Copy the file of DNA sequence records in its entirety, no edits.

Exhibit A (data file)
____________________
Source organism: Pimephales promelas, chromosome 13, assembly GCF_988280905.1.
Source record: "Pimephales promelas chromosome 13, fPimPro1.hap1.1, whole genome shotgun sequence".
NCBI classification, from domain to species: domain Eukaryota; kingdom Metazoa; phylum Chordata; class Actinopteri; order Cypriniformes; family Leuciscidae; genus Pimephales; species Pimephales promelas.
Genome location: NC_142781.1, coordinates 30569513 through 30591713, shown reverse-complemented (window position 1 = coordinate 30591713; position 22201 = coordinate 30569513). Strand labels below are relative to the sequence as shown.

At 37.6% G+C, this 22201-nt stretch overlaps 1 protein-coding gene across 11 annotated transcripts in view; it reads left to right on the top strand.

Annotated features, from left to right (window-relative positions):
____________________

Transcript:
Source organism: Pimephales promelas, chromosome 13, assembly GCF_988280905.1.
Source record: "Pimephales promelas chromosome 13, fPimPro1.hap1.1, whole genome shotgun sequence".
NCBI classification, from domain to species: domain Eukaryota; kingdom Metazoa; phylum Chordata; class Actinopteri; order Cypriniformes; family Leuciscidae; genus Pimephales; species Pimephales promelas.
Genome location: NC_142781.1, coordinates 30569513 through 30591713, shown reverse-complemented (window position 1 = coordinate 30591713; position 22201 = coordinate 30569513). Strand labels below are relative to the sequence as shown.

At 37.6% G+C, this 22201-nt stretch overlaps 1 protein-coding gene across 11 annotated transcripts in view; it reads left to right on the top strand.

Annotated features, from left to right (window-relative positions):